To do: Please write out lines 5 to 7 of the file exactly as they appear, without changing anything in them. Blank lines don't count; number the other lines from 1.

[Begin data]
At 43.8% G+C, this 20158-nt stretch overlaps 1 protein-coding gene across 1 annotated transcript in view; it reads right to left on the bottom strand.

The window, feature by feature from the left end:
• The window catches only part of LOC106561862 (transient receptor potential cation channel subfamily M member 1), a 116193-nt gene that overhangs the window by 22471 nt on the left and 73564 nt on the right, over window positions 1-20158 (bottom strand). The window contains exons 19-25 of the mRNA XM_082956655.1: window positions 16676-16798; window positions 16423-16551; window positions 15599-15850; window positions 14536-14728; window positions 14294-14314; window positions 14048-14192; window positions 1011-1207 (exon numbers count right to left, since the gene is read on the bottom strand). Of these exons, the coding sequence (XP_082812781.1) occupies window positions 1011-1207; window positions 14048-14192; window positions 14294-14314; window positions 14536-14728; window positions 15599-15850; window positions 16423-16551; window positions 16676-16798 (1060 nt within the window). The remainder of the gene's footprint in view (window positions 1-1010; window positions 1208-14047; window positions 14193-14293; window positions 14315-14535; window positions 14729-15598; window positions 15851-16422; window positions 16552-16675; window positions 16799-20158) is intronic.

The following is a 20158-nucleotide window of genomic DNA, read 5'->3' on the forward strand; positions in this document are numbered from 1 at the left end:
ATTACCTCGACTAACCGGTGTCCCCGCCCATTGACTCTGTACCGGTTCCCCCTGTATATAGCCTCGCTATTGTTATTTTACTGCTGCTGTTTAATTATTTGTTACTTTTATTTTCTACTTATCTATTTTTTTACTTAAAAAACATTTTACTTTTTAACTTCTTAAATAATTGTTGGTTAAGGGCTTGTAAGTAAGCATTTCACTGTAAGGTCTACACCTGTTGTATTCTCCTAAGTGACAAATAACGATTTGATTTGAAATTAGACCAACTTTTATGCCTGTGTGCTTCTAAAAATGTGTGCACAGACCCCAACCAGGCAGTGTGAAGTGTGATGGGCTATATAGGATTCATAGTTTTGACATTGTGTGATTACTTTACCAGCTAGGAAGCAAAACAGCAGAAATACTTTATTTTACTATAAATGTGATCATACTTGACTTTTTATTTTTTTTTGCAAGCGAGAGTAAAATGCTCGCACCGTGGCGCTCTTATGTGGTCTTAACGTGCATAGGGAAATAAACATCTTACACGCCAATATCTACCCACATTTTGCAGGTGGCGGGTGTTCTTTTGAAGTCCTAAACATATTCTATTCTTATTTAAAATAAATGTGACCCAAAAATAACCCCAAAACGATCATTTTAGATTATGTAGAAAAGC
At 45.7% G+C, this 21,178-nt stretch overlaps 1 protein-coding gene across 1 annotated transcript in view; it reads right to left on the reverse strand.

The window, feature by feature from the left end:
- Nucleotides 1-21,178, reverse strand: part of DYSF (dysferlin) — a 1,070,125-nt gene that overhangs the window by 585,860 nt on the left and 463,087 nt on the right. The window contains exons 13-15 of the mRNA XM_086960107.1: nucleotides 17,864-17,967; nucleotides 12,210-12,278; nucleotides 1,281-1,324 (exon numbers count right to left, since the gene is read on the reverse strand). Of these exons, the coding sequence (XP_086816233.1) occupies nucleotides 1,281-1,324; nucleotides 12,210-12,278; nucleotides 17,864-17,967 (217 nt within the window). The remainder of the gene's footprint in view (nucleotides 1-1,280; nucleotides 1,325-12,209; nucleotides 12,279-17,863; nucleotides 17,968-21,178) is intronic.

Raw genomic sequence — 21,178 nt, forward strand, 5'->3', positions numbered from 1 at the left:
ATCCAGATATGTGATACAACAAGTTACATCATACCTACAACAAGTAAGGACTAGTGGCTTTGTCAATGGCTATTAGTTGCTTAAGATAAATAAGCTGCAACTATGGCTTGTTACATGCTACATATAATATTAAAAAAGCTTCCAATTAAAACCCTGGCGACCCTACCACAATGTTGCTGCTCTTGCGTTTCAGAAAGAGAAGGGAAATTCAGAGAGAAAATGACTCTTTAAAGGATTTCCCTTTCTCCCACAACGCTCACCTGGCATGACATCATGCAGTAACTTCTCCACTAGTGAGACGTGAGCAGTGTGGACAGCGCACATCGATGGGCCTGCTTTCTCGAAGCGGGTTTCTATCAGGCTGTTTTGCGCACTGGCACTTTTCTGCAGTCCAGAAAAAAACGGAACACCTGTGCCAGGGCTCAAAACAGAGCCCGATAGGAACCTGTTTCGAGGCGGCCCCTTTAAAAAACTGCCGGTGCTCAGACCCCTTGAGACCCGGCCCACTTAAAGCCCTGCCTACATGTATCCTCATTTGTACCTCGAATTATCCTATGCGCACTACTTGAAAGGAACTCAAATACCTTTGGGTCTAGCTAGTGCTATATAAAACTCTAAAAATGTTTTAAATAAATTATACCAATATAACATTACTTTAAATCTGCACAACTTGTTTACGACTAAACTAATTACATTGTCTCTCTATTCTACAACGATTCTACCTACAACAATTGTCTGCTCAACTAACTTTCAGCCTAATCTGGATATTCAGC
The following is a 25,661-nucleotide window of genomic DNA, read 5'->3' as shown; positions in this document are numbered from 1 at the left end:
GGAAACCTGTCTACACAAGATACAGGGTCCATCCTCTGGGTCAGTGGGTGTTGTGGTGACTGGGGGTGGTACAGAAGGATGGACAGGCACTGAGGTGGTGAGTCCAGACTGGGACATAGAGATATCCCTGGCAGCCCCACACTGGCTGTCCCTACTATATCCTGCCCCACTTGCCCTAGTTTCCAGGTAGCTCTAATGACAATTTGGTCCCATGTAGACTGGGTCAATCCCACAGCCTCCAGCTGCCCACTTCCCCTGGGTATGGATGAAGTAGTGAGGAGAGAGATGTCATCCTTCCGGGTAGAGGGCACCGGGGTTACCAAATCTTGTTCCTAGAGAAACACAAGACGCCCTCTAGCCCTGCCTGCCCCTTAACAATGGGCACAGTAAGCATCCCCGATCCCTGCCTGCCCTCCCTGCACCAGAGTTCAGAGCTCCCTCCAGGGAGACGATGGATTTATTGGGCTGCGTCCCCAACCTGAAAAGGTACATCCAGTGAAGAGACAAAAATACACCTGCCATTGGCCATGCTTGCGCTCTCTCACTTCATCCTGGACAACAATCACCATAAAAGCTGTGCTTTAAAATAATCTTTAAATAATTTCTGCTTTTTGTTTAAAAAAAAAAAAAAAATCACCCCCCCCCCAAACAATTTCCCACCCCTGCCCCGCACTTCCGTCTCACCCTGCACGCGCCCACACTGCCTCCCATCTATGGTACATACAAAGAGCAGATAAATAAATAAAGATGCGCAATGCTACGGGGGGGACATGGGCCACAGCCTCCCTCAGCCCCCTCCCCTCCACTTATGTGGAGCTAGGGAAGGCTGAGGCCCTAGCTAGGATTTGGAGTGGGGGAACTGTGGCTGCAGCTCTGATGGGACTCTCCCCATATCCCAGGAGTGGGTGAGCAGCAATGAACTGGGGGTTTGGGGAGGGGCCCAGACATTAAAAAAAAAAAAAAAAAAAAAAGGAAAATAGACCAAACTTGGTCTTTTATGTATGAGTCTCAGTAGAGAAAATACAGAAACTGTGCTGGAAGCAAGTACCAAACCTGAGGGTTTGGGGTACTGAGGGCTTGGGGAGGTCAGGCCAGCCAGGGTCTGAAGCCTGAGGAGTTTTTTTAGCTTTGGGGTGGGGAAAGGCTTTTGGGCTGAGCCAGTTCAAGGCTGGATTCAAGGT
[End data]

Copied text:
ATTACCTCGACTAACCGGTGTCCCCGCCCATTGACTCTGTACCGGTTCCCCCTGTATATAGCCTCGCTATTGTTATTTTACTGCTGCTGTTTAATTATTTGTTACTTTTATTTTCTACTTATCTATTTTTTTACTTAAAAAACATTTTACTTTTTAACTTCTTAAATAATTGTTGGTTAAGGGCTTGTAAGTAAGCATTTCACTGTAAGGTCTACACCTGTTGTATTCTCCTAAGTGACAAATAACGATTTGATTTGAAATTAGACCAACTTTTATGCCTGTGTGCTTCTAAAAATGTGTGCACAGACCCCAACCAGGCAGTGTGAAGTGTGATGGGCTATATAGGATTCATAGTTTTGACATTGTGTGATTACTTTACCAGCTAGGAAGCAAAACAGCAGAAATACTTTATTTTACTATAAATGTGATCATACTTGACTTTTTATTTTTTTTTGCAAGCGAGAGTAAAATGCTCGCACCGTGGCGCTCTTATGTGGTCTTAACGTGCATAGGGAAATAAACATCTTACACGCCAATATCTACCCACATTTTGCAGGTGGCGGGTGTTCTTTTGAAGTCCTAAACATATTCTATTCTTATTTAAAATAAATGTGACCCAAAAATAACCCCAAAACGATCATTTTAGATTATGTAGAAAAGC
At 45.7% G+C, this 21,178-nt stretch overlaps 1 protein-coding gene across 1 annotated transcript in view; it reads right to left on the reverse strand.

The window, feature by feature from the left end: